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PCAP-SAVEFILE(5)	      File Formats Manual	      PCAP-SAVEFILE(5)

NAME
       pcap-savefile - libpcap savefile	format

DESCRIPTION
       NOTE:  applications  and	 libraries should, if possible,	use libpcap to
       read savefiles, rather than having their	own code  to  read  savefiles.
       If,  in the future, a new file format is	supported by libpcap, applica-
       tions and libraries using libpcap to read savefiles  will  be  able  to
       read  the new format of savefiles, but applications and libraries using
       their own code to read savefiles	will have to be	changed	to support the
       new file	format.

       ``Savefiles''  read and written by libpcap and applications using libp-
       cap start with a	per-file header.  The format of	 the  per-file	header
       is:

	      +------------------------------+
	      |	       Magic number	     |
	      +--------------+---------------+
	      |Major version | Minor version |
	      +--------------+---------------+
	      |	     Time zone offset	     |
	      +------------------------------+
	      |	    Time stamp accuracy	     |
	      +------------------------------+
	      |	      Snapshot length	     |
	      +------------------------------+
	      |	  Link-layer header type     |
	      +------------------------------+
       All  fields  in	the  per-file header are in the	byte order of the host
       writing the file.  Normally, the	first field in the per-file header  is
       a  4-byte  magic	 number, with the value	0xa1b2c3d4.  The magic number,
       when read by a host with	the same byte order as the host	that wrote the
       file, will have the value 0xa1b2c3d4, and, when read by a host with the
       opposite	byte order as the host that wrote  the	file,  will  have  the
       value  0xd4c3b2a1.   That allows	software reading the file to determine
       whether the byte	order of the host that wrote the file is the  same  as
       the  byte  order	 of the	host on	which the file is being	read, and thus
       whether the values in the per-file and per-packet headers  need	to  be
       byte-swapped.

       If  the	magic number has the value 0xa1b23c4d (with the	two nibbles of
       the two lower-order bytes of the	magic number swapped), which would  be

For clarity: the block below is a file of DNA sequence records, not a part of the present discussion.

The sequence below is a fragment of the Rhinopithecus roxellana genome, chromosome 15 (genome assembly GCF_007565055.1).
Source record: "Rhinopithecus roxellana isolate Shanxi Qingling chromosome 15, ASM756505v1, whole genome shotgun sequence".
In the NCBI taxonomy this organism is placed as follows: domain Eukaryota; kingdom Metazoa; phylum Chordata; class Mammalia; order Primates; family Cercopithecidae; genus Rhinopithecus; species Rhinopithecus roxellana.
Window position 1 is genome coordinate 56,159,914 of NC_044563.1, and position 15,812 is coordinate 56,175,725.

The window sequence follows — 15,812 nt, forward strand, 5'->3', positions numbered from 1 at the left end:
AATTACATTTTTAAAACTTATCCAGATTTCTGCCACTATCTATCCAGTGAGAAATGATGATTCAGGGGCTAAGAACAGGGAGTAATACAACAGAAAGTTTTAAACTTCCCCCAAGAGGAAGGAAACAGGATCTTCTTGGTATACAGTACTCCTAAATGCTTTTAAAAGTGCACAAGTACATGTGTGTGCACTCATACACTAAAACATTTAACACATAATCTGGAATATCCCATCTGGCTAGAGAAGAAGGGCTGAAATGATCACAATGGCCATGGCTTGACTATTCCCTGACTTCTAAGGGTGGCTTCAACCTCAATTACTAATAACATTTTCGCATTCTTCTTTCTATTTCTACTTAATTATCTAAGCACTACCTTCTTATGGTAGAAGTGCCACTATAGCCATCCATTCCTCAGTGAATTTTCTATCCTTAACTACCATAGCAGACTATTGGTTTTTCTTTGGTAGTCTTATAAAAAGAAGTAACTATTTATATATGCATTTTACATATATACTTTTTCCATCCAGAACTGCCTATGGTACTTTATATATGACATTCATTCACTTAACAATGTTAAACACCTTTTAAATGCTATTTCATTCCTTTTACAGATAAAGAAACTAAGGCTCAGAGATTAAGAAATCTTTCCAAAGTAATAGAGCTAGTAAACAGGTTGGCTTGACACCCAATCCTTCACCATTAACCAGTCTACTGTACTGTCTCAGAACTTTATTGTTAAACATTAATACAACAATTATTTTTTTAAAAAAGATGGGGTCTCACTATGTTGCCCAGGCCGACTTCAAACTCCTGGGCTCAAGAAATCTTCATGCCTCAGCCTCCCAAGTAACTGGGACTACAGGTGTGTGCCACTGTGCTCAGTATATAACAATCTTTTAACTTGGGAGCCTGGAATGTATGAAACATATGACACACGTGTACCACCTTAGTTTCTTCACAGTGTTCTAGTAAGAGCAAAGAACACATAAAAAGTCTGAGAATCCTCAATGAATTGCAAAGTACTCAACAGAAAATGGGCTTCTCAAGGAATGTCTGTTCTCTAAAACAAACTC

read  as	0xa1b23c4d by a	host with the same byte	order as the host that
       wrote the file and as 0x4d3cb2a1	by a host with the opposite byte order
       as  the	host  that  wrote the file, the	file format is the same	as for
       regular files, except that the time stamps for  packets	are  given  in
       seconds and nanoseconds rather than seconds and microseconds.

       Following this are:

	      A	 2-byte	 file format major version number; the current version
	      number is	2.

	      A	2-byte file format minor version number; the  current  version
	      number is	4.

	      A	4-byte time zone offset; this is always	0.

	      A	 4-byte	number giving the accuracy of time stamps in the file;
	      this is always 0.

	      A	4-byte number giving the "snapshot  length"  of	 the  capture;
	      packets  longer  than  the  snapshot length are truncated	to the
	      snapshot length, so that,	if the snapshot	length is N, only  the
	      first  N	bytes of a packet longer than N	bytes will be saved in
	      the capture.

	      a	4-byte number giving the link-layer header type	for packets in
	      the  capture; see	pcap-linktype(7) for the LINKTYPE_ values that
	      can appear in this field.

       Following the per-file header are zero or more packets; each packet be-
       gins with a per-packet header, which is immediately followed by the raw
       packet data.  The format	of the per-packet header is:

	      +----------------------------------------------+
	      |		 Time stamp, seconds value	     |
	      +----------------------------------------------+
	      |Time stamp, microseconds	or nanoseconds value |
	      +----------------------------------------------+
	      |	      Length of	captured packet	data	     |
	      +----------------------------------------------+
	      |	  Un-truncated length of the packet data     |
	      +----------------------------------------------+
       All fields in the per-packet header are in the byte order of  the  host
       writing	the file.  The per-packet header begins	with a time stamp giv-
       ing the approximate time	the packet was captured; the time  stamp  con-
       sists  of  a  4-byte value, giving the time in seconds since January 1,
       1970, 00:00:00 UTC, followed by a 4-byte	value, giving the time in  mi-
       croseconds  or  nanoseconds  since  that	second,	depending on the magic
       number in the file header.  Following that are a	 4-byte	 value	giving
       the  number of bytes of captured	data that follow the per-packet	header
       and a 4-byte value giving the number of	bytes  that  would  have  been
       present	had the	packet not been	truncated by the snapshot length.  The
       two lengths will	be equal if the	number of bytes	 of  packet  data  are
       less than or equal to the snapshot length.

SEE ALSO
       pcap(3),	pcap-linktype(7)

				 29 July 2013		      PCAP-SAVEFILE(5)

NAME | DESCRIPTION | SEE ALSO

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